The Other Side of Crisis

“Because one thing she’s learned through all this is that if a new beginning is really new, it will feel like a crisis. Any real change should make you feel, at first, afraid.

If you’re not afraid of it, then it’s not real change.” —The Nix,  a novel by by Nathan Hill.


I read those words and suddenly it all made sense. I found a turning point in a novel, of all places, not a non-fiction or self-help book (my go-to literary genres. Are those even “literature”? I don’t know. I like to read them). This is not just any novel. It is quickly becoming one of the all-time greats, so if you haven’t read it, do so immediately.

In the 10 months since I experienced and thereafter wrote the story of my Ironman DNF, I’ve seen the collision of professional and athletic life in a more punctuated way than ever before. Once I pulled myself out of the emotional gutter in the months that followed Ironman Wisconsin 2016, a new career opportunity came my way. After 10 years in the same place, I not only changed companies, I did a complete 180 into an industry that was brand new and utterly foreign–but fascinating–to me.

Leaving a department I thought of as my baby, no longer having the opportunity to work with some of my very best friends every single day, leaving my Mac for a PC (gasp!), and diving head first into a highly complex field was enough to, for the first couple of months, push me to the edge of sanity and make me question everything. Crisis.

The professional change led to many personal changes, including the need for a new chiropractor. While I loved my downtown Dr., the location would no longer be an option. I stumbled across a new practice near my home, Infinity Chiropractic, or rather my husband found it and sent me there.  Thanks, Eric. All the months of trying to find relief for my vestibular disorder that ultimately led to the DNF and so many other life issues, and changes would finally start to happen with my treatments here. Functional neurology. I didn’t even know it was a thing, but it is changing my life.

I’ve only briefly referenced my vestibular issues in writing, because frankly I want to send the message to the universe that I am healthy, not sick. In a nutshell: I’ve always been clumsy. I have had multiple bike wrecks. I have myoclonic epilepsy. One day my brain just kind of “blew up” on an airplane. The world started spinning and didn’t stop for weeks. When it did stop, the balance issues and intermittent vertigo persisted.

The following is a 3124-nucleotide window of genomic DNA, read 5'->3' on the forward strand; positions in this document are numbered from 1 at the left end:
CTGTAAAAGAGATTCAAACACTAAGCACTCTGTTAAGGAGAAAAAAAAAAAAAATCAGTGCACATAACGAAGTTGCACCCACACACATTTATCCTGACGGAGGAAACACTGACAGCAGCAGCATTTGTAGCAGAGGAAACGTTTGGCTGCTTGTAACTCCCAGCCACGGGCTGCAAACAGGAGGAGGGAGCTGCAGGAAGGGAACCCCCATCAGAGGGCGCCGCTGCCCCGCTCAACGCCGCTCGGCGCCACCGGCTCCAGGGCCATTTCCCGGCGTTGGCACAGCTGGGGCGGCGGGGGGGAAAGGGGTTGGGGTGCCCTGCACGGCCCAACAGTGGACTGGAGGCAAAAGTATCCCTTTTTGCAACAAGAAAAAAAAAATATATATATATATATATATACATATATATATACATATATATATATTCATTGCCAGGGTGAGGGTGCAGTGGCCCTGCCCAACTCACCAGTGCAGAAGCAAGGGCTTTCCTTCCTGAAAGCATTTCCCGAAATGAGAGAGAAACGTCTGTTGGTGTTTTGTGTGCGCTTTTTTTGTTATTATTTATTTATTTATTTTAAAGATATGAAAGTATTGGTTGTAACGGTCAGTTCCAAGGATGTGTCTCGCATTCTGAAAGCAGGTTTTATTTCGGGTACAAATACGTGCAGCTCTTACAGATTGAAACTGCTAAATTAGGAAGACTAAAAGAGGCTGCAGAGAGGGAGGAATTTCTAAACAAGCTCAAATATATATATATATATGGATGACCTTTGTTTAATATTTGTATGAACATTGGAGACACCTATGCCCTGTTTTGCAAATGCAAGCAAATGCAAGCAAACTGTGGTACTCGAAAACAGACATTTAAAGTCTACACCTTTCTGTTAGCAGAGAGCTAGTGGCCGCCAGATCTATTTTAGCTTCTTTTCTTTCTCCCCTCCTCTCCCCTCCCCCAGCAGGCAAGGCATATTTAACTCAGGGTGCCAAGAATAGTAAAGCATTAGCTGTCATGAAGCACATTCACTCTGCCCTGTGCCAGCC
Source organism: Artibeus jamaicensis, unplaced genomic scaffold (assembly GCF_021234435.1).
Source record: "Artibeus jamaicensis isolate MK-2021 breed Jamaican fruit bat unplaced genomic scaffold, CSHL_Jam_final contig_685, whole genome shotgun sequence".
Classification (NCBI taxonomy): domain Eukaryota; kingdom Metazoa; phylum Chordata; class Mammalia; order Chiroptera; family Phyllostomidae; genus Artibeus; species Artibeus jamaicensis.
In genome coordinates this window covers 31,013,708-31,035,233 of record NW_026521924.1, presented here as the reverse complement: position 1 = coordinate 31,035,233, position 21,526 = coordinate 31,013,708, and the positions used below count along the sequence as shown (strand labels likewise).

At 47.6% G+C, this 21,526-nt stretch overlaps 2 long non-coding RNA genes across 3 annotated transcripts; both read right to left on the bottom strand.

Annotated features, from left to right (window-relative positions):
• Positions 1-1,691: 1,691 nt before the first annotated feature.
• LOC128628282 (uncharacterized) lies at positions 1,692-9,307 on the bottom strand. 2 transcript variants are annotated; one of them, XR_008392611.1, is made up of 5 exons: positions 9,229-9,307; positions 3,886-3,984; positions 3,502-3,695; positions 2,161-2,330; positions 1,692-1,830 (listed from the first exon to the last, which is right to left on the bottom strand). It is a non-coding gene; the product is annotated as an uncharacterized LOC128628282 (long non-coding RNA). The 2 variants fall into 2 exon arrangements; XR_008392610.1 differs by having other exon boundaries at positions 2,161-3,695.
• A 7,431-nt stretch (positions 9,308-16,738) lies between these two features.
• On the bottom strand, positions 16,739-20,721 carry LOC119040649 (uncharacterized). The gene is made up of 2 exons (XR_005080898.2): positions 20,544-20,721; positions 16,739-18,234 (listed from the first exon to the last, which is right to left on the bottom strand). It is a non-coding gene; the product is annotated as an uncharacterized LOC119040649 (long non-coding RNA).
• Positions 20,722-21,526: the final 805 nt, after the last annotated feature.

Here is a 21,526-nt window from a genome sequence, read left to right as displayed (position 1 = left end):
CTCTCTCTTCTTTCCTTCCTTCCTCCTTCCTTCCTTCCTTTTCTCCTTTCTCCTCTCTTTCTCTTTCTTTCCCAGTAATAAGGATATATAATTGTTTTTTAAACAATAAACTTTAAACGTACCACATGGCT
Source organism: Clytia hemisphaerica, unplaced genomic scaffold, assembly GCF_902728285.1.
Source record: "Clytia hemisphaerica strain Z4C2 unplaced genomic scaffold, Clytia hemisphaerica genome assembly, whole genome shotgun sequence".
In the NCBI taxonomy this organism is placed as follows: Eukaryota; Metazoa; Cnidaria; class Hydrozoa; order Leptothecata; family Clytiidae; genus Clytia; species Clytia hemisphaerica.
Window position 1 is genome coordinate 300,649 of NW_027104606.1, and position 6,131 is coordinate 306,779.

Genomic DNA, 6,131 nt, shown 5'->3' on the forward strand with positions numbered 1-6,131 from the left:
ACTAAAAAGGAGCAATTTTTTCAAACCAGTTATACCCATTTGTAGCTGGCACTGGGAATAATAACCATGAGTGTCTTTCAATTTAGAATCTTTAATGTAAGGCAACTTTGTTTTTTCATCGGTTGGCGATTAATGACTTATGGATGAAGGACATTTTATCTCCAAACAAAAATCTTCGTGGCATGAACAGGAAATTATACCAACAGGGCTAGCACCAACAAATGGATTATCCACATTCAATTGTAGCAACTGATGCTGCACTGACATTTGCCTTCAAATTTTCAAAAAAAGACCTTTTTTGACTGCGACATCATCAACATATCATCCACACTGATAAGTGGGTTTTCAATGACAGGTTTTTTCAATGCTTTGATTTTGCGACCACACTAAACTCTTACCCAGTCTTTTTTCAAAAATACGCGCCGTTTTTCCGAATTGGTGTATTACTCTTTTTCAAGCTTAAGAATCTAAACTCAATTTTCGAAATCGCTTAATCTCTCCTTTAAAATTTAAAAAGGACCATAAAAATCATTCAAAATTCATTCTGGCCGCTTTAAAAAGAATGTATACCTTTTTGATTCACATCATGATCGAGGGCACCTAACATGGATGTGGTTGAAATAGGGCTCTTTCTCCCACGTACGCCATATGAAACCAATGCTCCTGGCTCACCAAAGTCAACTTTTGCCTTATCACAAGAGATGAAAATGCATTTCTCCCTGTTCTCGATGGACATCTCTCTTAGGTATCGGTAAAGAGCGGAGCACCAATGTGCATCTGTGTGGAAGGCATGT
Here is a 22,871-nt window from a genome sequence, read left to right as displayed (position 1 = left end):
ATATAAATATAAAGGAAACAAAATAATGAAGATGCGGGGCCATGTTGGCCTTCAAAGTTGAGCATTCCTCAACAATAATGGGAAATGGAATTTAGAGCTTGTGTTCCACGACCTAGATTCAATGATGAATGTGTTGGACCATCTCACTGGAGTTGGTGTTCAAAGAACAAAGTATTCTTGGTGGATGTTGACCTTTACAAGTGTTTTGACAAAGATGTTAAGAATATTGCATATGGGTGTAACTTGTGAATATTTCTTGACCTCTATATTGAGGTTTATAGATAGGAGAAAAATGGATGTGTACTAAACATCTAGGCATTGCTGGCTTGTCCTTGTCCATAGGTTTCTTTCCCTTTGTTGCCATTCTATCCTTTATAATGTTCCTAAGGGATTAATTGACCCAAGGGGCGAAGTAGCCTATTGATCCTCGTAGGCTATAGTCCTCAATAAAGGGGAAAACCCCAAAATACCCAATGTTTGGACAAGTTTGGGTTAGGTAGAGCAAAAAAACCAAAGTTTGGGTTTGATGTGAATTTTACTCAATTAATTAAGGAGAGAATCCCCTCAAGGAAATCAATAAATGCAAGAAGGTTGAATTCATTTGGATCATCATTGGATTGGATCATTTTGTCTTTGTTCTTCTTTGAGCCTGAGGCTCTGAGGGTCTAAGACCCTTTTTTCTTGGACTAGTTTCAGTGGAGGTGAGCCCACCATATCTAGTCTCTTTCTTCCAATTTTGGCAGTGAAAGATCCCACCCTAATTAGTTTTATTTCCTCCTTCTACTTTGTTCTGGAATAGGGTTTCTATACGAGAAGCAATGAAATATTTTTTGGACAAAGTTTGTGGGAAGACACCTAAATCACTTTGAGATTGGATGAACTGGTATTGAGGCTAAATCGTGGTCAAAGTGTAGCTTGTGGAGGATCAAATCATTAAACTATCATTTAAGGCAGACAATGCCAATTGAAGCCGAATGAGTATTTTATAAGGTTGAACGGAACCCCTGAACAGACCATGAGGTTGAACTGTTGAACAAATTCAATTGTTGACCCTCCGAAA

What Dr. Josh Madsen discovered that no one else could find, is that I have an incredibly weak cerebellum, a weak/damaged vestibular system, and a primitive reflex that is supposed to disappear by the time you are six months old. When it doesn’t, it causes big problems. My treatments and at-home exercises for the past 5 months have been similar to how a child with developmental delays is treated. I never would have known to seek this out. Thanks, new job. Thanks, Crisis.

When I read the words from the above-referenced novel, an immediate mental shift happened in regard to the Career-Change-From-Outer-Space-Crisis. I know how to do Crisis. I have started my life over as a single parent. I have lost my family to a religion. I have survived Ironman Training through friggin’ vertigo. I have survived the devastation of not reaching my goal. This is just another Crisis. Thanks, The Nix.

I have also seen the other side of crisis. I survived single parenting, and I don’t have to do it alone anymore. I have a new extended family of friends. And the vertigo, the balance, the training–it’s all improving. I’m settling into the career too. I have a Coach, a team and a community of triathletes and friends who have stuck by me even if they didn’t think I’d get very far. Thanks, Zoom. Thanks, all of my triathlon community friends. Crisis ends, and things get better.

I have been able to get back onto my legit triathlon bike in the past couple of weeks as my brain function improves. Today I comfortably, even happily, rode in the aero bars for two hours. This is something I haven’t been able to do in two years. There was room in my mind for thought and even daydreaming (and writing), not just overwhelming anxiety. It will keep getting better.

When I was four years old, I nearly drowned in a swimming pool in Branson, MO. Magically, that day did not make me afraid of the water. It made me feel like a superhero. Under the water, clawing for the surface, I don’t remember fear. I only remember I was pulled out by a smiling friend who made me feel safe. There has never been a day in my life when the water scared me. I want to feel that way on the bike. The brain can’t be bullied by sheer will, so I’ve learned. (If it could I’d be a very different athlete.) It has to be gently trained to function properly and subsequently told it is safe. While I ride, I’ve decided to treat my brain like my smiling friend treated me, pulling me from the water, saying, “wasn’t that fun?”

I have been asked why I didn’t just quit training through the challenges, or at least quit riding a bike. My response has been “Because that’s not what I do.” A better answer is, because it’s just a Crisis. And the other side of Crisis is so very, very beautiful.



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